M. Bison Attack!
We are all part of a certain generation, whether it involves flower children or hair-metal. I was born in the late ’80s, so I found myself in between the phases of hair-metal and the revolution of home gaming consoles. What many of us remember so fondly about our childhoods are the hobbies that captivated us, no matter how embarrassing or odd they were. Along with baseball, playing Super Nintendo was one of mine. It is rare when something captivates parents and children alike, but being able to play complex video games in your home was something I remember amazed both my parents and I when it hit in the early ’90s. Along with the rest of the gaming world, Street Fighter was one of the games I played to death. And although I have not been interested in video games for a few years, I can still recall some specifics that made my 12-year-old mind spin with delight. Maybe this is why M. Bison were so brilliant in choosing their name. As a bunch of 20-somethings, what better way to appeal to your target audience by naming your band after a video game character that will immediately instill nostalgia to the bulk of your potential audience? A looming video game character that aspired to be the world’s next evil dictator, M. Bison was hardly the cuddliest hero from the childhoods of most kids that grew up in the ’90s. But as a band that grew up in the era, who wouldn’t want to take advantage of that?
Songwriters Brian Kinsella and Jeff Grant were friends in high school, but the commencement of M. Bison did not occur until after their college days. Both had recorded demos in the seclusion of their dorms and eventually combined to release their debut EP, Not Bad!, in late 2007 with bassist Chris Jones and drummer Daniel Braithwaite. Below are a few tracks from their debut full-length, set to be dropped in December. As the bubbly infectiousness of “All Things to All People” indicates, M. Bison’s sound is modern and accessible, with guitars empowering a polished fusion of synth-pop and indie-rock that resembles Ozma, Weezer, and other acts specializing in power-pop hooks with backings of synth-pop and indie-rock. In this track, the bridge that joins synths with guitars embodies their motive in eventually readying for utter cohesion, indicated here by the unbiased use of piano. Its catchiness is irrefutable, and should lead to some airplay on college radio as a result. “Elves Sing La La La” is too full-bodied and dexterous for that type of exposure, but in showing the group’s songwriting and performing strengths it is highly impressive. Its tireless, energetic type of spontaneous guitar-led rock reminds me of early Sparks albums like Indiscreet and Kimono My House, a testament to M. Bison’s wide array of influences from the ’60s (The Beatles) to the ’00s (Dr. Dog).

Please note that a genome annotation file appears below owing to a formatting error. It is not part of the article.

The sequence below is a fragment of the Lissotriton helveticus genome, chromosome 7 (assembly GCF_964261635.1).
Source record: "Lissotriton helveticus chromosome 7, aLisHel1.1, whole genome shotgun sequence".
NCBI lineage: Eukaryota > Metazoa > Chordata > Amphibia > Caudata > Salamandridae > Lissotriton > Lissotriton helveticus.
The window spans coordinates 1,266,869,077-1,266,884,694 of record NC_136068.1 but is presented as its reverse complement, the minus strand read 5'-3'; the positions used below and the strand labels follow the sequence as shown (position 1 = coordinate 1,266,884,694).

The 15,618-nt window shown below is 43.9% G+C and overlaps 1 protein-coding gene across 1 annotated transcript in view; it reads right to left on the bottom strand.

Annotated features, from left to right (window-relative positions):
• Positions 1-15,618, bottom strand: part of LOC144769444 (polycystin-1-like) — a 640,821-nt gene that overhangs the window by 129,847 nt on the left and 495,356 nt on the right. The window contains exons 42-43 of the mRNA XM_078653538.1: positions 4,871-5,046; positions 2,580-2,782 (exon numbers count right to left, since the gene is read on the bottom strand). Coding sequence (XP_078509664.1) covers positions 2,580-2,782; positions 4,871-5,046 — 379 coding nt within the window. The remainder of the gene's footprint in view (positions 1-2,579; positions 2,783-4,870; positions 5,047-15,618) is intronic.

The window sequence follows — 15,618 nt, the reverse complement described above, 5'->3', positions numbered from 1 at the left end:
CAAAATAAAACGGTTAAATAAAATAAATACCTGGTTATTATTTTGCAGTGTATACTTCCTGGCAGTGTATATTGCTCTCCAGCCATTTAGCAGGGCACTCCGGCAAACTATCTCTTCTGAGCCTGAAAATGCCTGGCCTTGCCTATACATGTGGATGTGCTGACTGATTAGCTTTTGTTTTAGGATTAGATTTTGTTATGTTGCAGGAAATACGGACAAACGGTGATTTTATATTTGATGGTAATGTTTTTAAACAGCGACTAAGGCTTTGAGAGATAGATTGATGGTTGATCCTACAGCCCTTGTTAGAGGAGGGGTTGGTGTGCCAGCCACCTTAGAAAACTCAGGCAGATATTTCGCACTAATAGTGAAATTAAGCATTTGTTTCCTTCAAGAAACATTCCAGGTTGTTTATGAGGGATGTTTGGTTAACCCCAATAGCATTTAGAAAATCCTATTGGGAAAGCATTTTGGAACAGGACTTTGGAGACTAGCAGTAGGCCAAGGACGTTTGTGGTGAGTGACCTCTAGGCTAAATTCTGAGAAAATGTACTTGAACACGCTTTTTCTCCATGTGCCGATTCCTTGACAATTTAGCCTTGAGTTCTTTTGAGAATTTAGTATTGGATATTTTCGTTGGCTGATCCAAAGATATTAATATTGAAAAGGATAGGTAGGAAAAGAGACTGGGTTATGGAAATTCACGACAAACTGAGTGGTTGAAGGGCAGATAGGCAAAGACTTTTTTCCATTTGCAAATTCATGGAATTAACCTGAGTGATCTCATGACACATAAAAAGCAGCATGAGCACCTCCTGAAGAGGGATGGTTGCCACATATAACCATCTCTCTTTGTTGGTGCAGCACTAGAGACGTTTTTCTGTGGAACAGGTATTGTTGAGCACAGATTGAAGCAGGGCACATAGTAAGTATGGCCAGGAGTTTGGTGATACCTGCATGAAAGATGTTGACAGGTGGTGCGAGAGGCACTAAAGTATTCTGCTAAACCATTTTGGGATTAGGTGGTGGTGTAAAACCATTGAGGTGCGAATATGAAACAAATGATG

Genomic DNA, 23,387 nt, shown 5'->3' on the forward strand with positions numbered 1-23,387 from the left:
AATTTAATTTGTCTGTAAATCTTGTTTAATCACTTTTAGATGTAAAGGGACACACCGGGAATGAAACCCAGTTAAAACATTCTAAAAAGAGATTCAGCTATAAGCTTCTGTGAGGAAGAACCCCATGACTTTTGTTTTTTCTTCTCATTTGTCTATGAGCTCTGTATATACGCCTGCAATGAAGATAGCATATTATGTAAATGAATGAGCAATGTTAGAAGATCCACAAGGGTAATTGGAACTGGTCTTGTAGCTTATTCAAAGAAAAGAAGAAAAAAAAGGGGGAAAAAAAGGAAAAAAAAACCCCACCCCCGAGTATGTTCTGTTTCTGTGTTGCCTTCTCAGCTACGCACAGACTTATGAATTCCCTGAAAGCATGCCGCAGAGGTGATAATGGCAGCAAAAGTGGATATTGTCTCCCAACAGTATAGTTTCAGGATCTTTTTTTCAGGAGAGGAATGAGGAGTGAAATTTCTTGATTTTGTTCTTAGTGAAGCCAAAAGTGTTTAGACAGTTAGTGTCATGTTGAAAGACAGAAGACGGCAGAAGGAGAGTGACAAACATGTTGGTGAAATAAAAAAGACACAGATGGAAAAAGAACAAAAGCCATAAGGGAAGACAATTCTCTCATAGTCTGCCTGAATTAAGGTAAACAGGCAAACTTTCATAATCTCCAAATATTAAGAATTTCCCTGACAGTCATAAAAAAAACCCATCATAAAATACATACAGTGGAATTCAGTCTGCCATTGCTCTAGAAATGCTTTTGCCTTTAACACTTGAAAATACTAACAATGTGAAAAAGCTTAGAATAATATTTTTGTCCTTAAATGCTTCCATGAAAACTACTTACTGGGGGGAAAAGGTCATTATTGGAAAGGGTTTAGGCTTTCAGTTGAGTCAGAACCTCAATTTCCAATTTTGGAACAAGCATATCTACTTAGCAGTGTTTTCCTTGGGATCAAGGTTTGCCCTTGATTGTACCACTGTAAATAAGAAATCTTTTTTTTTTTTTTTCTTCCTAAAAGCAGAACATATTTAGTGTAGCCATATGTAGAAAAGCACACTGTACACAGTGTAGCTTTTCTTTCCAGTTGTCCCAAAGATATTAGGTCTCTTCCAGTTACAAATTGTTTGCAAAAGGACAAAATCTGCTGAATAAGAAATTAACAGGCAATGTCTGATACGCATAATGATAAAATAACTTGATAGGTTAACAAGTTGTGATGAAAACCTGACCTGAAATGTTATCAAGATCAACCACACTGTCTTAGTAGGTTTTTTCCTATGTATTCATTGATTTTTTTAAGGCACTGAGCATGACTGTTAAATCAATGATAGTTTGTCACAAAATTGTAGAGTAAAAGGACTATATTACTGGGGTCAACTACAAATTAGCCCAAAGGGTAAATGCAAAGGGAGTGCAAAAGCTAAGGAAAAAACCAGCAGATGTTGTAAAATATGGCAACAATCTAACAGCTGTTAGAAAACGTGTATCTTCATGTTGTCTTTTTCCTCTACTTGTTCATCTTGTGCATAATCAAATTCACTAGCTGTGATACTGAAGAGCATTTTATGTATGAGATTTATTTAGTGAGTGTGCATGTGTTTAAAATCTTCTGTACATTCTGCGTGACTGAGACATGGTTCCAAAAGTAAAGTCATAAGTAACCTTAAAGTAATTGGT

“Going Home Soon” plays to their more sincere side, using little more than an acoustic guitar and percussive hop to establish the feel-good acoustic harmonics of a Jason Mraz or Jack Johnson. It is a pretty elementary pop song but Kinsella and Grant offer some phenomenal vocal harmonics to spice things up a bit. It is probably the weakest of the samples, if only because of a song like “Samurai Showdown” shows that the group can create some majestic works that tower in comparison. This one falls along the lines of The Flaming Lips or Avalanches in their alignment of outdated clips with futuristic takes on electronic music. The latter part of this song shows this with its clips from “Kids Say the Darndest Things!” meshing with a variety of synth progressions, but prior to that it falls with ’60s pop revivalists in the vein of Dr. Dog. The middle of the track uses the flimsiness of the introduction to introduce great expansion in the form of intensified guitars and greater vocal melodies with even greater intensity. The melody is distinctively throwback, but what makes M. Bison so nostalgic is not only their name. How the same group is able to produce “Going Home Soon” and “Samurai Showdown” traces back to the days when the word “eclectic” was not used as a rare complimentary word, but rather a common characteristic of most active artists during pop’s heyday.